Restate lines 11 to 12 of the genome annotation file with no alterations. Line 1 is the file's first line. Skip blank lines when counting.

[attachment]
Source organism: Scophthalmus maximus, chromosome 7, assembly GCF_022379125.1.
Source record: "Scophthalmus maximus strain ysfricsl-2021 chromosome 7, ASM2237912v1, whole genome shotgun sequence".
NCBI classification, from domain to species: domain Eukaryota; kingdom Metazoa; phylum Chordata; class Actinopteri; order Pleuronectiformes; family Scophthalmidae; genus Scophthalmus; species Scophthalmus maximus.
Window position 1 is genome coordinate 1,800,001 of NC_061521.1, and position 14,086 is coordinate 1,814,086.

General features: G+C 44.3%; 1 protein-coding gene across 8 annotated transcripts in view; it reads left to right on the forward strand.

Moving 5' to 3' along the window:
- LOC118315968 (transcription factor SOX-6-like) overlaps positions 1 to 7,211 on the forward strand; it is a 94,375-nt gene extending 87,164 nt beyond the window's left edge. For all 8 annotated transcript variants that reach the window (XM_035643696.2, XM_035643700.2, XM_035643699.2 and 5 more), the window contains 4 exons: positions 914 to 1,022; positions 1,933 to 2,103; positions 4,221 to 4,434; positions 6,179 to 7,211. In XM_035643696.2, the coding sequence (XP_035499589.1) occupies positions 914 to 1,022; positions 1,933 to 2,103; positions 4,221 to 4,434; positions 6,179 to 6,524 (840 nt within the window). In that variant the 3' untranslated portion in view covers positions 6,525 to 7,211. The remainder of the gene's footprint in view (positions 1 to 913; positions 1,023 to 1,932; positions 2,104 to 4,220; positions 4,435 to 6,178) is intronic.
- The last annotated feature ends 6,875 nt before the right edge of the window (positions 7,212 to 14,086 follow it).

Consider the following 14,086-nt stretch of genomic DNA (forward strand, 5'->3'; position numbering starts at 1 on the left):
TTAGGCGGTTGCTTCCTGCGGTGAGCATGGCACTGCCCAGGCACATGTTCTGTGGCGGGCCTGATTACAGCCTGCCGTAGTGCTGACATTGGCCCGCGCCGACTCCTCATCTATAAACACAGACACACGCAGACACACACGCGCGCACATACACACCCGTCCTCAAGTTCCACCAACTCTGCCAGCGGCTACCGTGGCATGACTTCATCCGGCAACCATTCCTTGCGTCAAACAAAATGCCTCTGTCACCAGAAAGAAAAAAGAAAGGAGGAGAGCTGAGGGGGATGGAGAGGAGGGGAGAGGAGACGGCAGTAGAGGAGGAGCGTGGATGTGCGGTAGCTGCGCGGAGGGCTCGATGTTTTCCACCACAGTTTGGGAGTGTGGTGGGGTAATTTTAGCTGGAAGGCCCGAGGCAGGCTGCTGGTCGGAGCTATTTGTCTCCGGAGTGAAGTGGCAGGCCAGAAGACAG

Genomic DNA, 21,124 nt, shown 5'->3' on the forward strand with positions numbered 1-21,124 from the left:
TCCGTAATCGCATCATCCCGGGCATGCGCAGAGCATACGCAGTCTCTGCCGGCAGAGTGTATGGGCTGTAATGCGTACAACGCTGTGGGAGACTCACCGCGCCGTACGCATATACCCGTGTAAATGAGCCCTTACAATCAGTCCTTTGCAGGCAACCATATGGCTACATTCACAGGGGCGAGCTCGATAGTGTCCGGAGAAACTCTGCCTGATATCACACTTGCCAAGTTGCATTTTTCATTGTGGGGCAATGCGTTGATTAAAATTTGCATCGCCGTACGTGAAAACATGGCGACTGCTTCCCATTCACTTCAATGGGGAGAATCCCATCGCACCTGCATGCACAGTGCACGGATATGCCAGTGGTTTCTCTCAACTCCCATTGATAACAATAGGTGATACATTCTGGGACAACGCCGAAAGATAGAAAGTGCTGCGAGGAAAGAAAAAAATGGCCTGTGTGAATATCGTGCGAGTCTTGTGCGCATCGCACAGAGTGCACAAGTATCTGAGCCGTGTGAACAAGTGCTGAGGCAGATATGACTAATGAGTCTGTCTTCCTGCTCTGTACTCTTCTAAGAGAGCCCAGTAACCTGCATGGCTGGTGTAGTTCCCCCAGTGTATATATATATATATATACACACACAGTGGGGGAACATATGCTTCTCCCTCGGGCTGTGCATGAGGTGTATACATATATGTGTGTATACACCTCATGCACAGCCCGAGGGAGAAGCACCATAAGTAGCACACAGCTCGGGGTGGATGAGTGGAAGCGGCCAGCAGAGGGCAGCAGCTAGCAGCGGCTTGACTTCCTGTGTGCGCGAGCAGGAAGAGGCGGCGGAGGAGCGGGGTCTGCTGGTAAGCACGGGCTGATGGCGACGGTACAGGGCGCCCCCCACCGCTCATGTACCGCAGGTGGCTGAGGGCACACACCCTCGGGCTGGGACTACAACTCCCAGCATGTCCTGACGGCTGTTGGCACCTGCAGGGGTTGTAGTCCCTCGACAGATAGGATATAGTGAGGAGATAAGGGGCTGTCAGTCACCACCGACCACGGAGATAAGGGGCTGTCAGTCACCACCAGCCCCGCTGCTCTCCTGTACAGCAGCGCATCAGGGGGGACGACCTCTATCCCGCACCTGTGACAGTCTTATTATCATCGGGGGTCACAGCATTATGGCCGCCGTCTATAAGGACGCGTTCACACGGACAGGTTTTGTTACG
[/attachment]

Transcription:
Genomic DNA, 21,124 nt, shown 5'->3' on the forward strand with positions numbered 1-21,124 from the left:
TCCGTAATCGCATCATCCCGGGCATGCGCAGAGCATACGCAGTCTCTGCCGGCAGAGTGTATGGGCTGTAATGCGTACAACGCTGTGGGAGACTCACCGCGCCGTACGCATATACCCGTGTAAATGAGCCCTTACAATCAGTCCTTTGCAGGCAACCATATGGCTACATTCACAGGGGCGAGCTCGATAGTGTCCGGAGAAACTCTGCCTGATATCACACTTGCCAAGTTGCATTTTTCATTGTGGGGCAATGCGTTGATTAAAATTTGCATCGCCGTACGTGAAAACATGGCGACTGCTTCCCATTCACTTCAATGGGGAGAATCCCATCGCACCTGCATGCACAGTGCACGGATATGCCAGTGGTTTCTCTCAACTCCCATTGATAACAATAGGTGATACATTCTGGGACAACGCCGAAAGATAGAAAGTGCTGCGAGGAAAGAAAAAAATGGCCTGTGTGAATATCGTGCGAGTCTTGTGCGCATCGCACAGAGTGCACAAGTATCTGAGCCGTGTGAACAAGTGCTGAGGCAGATATGACTAATGAGTCTGTCTTCCTGCTCTGTACTCTTCTAAGAGAGCCCAGTAACCTGCATGGCTGGTGTAGTTCCCCCAGTGTATATATATATATATATACACACACAGTGGGGGAACATATGCTTCTCCCTCGGGCTGTGCATGAGGTGTATACATATATGTGTGTATACACCTCATGCACAGCCCGAGGGAGAAGCACCATAAGTAGCACACAGCTCGGGGTGGATGAGTGGAAGCGGCCAGCAGAGGGCAGCAGCTAGCAGCGGCTTGACTTCCTGTGTGCGCGAGCAGGAAGAGGCGGCGGAGGAGCGGGGTCTGCTGGTAAGCACGGGCTGATGGCGACGGTACAGGGCGCCCCCCACCGCTCATGTACCGCAGGTGGCTGAGGGCACACACCCTCGGGCTGGGACTACAACTCCCAGCATGTCCTGACGGCTGTTGGCACCTGCAGGGGTTGTAGTCCCTCGACAGATAGGATATAGTGAGGAGATAAGGGGCTGTCAGTCACCACCGACCACGGAGATAAGGGGCTGTCAGTCACCACCAGCCCCGCTGCTCTCCTGTACAGCAGCGCATCAGGGGGGACGACCTCTATCCCGCACCTGTGACAGTCTTATTATCATCGGGGGTCACAGCATTATGGCCGCCGTCTATAAGGACGCGTTCACACGGACAGGTTTTGTTACG